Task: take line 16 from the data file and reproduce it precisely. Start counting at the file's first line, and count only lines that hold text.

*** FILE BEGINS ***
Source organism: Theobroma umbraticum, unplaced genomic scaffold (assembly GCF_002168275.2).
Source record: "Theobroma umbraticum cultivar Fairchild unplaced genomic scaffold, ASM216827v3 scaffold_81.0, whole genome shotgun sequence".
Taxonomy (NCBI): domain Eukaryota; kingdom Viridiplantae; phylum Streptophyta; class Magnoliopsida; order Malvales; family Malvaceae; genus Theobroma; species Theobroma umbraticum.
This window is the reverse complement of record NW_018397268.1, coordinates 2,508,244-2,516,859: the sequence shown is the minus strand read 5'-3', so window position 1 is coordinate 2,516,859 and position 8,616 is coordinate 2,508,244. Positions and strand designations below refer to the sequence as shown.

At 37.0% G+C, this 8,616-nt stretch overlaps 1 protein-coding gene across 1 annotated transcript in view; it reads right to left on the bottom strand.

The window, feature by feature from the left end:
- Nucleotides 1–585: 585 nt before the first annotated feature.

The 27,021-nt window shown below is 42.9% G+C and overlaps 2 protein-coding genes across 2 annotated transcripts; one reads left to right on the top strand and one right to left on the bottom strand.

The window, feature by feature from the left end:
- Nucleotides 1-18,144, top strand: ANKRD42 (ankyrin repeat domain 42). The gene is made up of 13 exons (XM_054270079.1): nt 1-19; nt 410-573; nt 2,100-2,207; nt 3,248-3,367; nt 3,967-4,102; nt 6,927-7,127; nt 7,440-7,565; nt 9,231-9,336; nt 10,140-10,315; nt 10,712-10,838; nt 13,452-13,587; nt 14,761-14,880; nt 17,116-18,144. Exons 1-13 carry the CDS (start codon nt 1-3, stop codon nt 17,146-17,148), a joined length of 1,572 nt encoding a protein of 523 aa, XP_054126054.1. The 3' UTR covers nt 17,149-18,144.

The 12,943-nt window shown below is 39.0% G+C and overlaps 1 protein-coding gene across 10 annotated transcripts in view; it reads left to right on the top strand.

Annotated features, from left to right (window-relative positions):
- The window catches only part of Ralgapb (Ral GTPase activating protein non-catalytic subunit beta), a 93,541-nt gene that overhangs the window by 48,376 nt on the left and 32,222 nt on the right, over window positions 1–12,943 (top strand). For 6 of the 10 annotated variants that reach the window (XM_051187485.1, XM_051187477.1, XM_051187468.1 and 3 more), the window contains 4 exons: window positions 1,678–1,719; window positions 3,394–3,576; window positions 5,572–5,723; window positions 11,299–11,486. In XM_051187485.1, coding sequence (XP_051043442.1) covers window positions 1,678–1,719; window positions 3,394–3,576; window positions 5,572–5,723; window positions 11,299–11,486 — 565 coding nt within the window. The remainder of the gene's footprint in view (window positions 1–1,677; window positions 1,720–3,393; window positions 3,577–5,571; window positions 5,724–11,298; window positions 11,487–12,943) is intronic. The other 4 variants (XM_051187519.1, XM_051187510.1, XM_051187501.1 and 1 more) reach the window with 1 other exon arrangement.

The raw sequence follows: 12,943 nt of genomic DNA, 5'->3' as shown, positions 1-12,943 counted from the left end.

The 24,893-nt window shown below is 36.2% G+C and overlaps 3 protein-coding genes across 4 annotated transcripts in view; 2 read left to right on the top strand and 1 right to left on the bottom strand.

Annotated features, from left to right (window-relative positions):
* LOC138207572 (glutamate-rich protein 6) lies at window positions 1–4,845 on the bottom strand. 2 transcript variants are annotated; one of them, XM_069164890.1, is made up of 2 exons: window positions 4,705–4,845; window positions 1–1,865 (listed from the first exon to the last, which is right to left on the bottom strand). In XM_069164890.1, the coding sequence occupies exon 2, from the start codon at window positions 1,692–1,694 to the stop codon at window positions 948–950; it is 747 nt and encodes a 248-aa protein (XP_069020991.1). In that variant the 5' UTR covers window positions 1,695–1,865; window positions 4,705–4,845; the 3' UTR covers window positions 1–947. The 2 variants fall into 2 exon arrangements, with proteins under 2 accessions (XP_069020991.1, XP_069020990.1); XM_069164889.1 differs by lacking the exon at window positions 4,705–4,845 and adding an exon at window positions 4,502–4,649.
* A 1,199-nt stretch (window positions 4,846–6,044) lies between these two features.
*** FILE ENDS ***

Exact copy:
Annotated features, from left to right (window-relative positions):